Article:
Potatoes. Let’s contemplate the solanum tuberosum.
According to the North Carolina Potato Association, spuds are the second most consumed food in the United States. The wonderful tater is a great source of fiber, vitamin C, minerals that prevent cancer and heart disease, and each one provides more than 600 mgs. of potassium.
Americans consume about 142 pounds of this tuber per person. And now Ethiopians may join us in our love for the potato. Ethiopian farmers are growing this nutritious vegetable in large quantities.
Through a Food for the Hungry (FH) program, some Ethiopian farmers harvested an average of 16 metric tons of potatoes this year.
That’s a lot of potatoes. That’s the weight of a large African elephant. Or the weight of a truck.
It’s also the double the amount these farmers have ever harvested before…and this amount of food has doubled their income. This means, they need less food assistance during a food crisis in their country as more than 2 million Ethiopians continue to live in hunger without consistent access to food.
Through a grant through the United States Agency for International Development (USAID), FH showed farmers living in the Amhara region how to grow drought-resistant potatoes. With this improved seed variety, Ethiopian farmers’ crops weathered Ethiopia’s notorious droughts.
FH staff also addressed watering issues. Through improving irrigation channels to get crops watered, the farmers could plant crops a third time each year, increasing their harvests and food supplies.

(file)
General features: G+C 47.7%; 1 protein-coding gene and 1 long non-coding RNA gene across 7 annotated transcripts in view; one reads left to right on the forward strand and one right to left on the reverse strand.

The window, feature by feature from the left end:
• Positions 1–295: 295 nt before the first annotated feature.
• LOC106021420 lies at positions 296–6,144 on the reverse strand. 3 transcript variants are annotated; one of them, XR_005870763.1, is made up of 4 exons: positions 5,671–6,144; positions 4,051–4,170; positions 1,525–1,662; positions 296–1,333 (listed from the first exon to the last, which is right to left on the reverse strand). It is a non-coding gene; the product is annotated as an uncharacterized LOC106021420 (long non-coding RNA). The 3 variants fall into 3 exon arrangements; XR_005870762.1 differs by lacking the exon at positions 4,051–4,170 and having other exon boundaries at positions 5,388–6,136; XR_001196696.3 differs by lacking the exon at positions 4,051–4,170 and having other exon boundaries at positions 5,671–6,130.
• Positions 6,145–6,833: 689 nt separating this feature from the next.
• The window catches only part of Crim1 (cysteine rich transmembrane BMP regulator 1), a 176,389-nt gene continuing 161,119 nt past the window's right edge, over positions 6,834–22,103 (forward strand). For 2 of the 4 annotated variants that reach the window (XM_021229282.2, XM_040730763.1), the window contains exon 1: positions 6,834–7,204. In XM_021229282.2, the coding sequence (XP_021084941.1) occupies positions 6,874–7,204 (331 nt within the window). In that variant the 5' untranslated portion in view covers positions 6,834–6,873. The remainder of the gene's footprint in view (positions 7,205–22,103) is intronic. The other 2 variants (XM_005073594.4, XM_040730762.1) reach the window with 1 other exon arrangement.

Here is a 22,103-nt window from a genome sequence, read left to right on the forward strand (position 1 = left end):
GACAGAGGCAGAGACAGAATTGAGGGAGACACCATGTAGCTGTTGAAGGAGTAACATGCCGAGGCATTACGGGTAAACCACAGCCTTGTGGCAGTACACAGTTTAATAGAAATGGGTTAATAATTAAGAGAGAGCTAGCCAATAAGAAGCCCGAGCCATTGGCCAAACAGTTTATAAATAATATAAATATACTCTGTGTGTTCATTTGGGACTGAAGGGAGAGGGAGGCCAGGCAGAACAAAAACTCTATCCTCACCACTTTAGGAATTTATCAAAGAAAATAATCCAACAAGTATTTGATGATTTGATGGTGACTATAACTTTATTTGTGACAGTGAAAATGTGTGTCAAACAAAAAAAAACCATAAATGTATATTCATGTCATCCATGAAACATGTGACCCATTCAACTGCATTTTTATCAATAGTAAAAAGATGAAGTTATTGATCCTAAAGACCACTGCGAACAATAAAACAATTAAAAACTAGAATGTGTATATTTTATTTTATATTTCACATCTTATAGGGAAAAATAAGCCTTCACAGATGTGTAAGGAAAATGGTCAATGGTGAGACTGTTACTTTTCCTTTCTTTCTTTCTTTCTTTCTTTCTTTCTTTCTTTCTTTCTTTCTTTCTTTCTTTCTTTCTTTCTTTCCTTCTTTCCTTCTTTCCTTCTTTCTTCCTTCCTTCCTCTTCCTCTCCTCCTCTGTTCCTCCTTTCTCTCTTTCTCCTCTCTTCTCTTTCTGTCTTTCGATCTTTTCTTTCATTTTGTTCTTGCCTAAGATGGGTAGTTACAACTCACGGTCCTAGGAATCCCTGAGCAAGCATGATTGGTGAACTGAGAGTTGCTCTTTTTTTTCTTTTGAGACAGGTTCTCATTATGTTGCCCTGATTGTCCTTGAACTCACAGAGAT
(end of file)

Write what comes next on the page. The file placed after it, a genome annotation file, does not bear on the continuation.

Through terraced fields, these potatoes are growing strong. No longer drying up from droughts. Or being washed away from torrential rains when droughts suddenly end. Or rotting in improper storage. Ethiopian potato farmers have an upper hand on the problems that used to plague them and destroy their work.
No longer do these farmers have to watch plants destroyed, knowing the ones they love will go hungry. They have planted the spuds and the spuds are multiplying.
In 2011, Ethiopians had two horrible events happen at the same time. First, some severe droughts lasted over a period of two years causing crops to fail. This meant there wasn’t food to buy or sell. Second, food prices escalated so that the poor could no longer afford rice or other food items they couldn’t grow themselves. This put them in a food crisis.
To prevent this from happening again, Ethiopians needed crops that could weather droughts. They needed strategies for dealing with massive rains hitting the parched, rock-hard land. FH experts shared this information with them. Empowered them. Now, they’re armed with knowledge to deal better with their environment.
You’re helping these farmers. While you don’t have direct contact, when you partner with us, you’re giving these farmers the tools, skills and seeds they need to get out of a food crisis. If they could thank you, you know they would. So I’ll thank you for them. And ask you to keep partnering with us to keep helping people in need until extreme poverty can be ended…which many of us are hoping will be in our lifetime (2030). It could happen, if we continue to work hard to end poverty together.